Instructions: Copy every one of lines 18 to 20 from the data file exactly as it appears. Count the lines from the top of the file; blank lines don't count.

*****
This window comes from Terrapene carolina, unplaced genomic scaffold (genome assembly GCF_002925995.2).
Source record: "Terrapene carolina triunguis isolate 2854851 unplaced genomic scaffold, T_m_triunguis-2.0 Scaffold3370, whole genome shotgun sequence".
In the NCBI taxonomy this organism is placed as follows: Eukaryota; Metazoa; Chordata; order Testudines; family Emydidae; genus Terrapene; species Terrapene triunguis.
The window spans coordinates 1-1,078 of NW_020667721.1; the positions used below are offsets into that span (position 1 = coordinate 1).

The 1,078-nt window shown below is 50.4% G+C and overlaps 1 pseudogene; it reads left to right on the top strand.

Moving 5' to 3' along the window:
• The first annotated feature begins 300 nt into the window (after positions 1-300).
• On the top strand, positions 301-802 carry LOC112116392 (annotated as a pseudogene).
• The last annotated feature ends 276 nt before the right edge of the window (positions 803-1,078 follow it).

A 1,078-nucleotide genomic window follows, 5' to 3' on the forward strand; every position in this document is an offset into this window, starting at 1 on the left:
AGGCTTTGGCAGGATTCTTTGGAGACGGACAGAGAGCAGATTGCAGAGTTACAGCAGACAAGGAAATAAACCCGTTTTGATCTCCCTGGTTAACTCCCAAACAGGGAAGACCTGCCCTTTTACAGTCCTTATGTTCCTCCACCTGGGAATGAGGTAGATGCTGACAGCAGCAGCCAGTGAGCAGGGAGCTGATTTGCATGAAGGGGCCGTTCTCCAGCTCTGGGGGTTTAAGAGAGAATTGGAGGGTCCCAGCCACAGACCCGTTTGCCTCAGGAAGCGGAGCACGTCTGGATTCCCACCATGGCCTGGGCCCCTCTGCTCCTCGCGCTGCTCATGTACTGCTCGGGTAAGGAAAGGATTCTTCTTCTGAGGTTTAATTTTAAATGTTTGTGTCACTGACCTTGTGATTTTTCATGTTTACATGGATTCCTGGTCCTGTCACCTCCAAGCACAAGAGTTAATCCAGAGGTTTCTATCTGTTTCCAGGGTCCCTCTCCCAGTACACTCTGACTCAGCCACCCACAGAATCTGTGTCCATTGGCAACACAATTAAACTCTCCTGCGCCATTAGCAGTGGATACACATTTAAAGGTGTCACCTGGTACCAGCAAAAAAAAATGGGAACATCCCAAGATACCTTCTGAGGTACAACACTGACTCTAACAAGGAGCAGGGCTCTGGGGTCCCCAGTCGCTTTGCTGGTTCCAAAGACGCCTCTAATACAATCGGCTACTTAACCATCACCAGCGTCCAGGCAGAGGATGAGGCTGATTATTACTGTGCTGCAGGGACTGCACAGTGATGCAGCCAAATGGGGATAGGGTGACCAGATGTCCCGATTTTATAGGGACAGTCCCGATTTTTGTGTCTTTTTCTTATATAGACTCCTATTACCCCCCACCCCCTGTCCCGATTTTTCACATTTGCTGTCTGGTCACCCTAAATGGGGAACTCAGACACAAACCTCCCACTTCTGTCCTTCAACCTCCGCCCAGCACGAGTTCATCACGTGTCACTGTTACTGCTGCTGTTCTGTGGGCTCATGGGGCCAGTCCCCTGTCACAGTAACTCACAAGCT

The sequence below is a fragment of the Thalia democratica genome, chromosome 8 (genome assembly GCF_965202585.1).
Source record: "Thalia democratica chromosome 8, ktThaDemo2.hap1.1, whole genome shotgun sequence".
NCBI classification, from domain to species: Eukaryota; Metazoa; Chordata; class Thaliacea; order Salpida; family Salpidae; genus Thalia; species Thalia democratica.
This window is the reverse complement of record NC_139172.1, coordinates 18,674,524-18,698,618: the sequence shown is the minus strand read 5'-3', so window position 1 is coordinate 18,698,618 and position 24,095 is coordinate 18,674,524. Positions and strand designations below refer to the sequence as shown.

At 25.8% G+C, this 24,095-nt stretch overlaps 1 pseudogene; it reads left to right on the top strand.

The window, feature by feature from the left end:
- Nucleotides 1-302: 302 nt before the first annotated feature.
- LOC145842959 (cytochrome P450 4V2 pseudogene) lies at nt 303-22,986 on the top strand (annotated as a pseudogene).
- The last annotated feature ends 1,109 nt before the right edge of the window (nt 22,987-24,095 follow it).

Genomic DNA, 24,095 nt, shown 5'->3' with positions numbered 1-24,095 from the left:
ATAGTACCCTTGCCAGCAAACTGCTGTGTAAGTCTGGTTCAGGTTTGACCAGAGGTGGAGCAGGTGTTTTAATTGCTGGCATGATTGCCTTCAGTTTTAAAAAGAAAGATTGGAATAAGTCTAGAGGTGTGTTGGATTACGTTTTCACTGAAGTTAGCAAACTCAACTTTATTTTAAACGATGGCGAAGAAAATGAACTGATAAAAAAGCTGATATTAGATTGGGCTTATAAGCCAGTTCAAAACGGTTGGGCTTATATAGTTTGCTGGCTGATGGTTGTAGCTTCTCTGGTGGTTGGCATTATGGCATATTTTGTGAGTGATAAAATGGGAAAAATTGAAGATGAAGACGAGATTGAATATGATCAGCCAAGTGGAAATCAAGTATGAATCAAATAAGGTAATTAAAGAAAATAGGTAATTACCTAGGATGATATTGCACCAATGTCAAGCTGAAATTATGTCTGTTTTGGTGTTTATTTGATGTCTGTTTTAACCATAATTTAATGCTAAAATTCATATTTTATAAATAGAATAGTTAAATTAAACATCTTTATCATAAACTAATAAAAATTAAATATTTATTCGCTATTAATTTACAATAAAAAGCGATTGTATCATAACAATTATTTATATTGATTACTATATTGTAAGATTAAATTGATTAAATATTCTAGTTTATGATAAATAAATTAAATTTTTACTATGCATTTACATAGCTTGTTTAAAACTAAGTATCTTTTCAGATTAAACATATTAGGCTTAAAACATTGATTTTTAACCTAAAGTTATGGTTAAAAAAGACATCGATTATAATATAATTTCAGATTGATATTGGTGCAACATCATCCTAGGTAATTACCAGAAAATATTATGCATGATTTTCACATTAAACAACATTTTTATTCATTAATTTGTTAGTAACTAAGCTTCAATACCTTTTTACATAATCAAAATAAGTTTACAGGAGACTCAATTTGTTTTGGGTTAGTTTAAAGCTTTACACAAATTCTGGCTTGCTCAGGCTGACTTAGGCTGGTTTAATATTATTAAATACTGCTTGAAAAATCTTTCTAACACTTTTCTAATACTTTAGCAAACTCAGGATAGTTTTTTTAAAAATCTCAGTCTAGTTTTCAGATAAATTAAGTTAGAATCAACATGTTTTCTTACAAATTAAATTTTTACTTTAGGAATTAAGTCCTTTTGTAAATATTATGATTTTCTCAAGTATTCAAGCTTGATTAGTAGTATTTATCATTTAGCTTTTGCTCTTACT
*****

- Nucleotides 1-302: 302 nt before the first annotated feature.
- LOC145842959 (cytochrome P450 4V2 pseudogene) lies at nt 303-22,986 on the top strand (annotated as a pseudogene).
- The last annotated feature ends 1,109 nt before the right edge of the window (nt 22,987-24,095 follow it).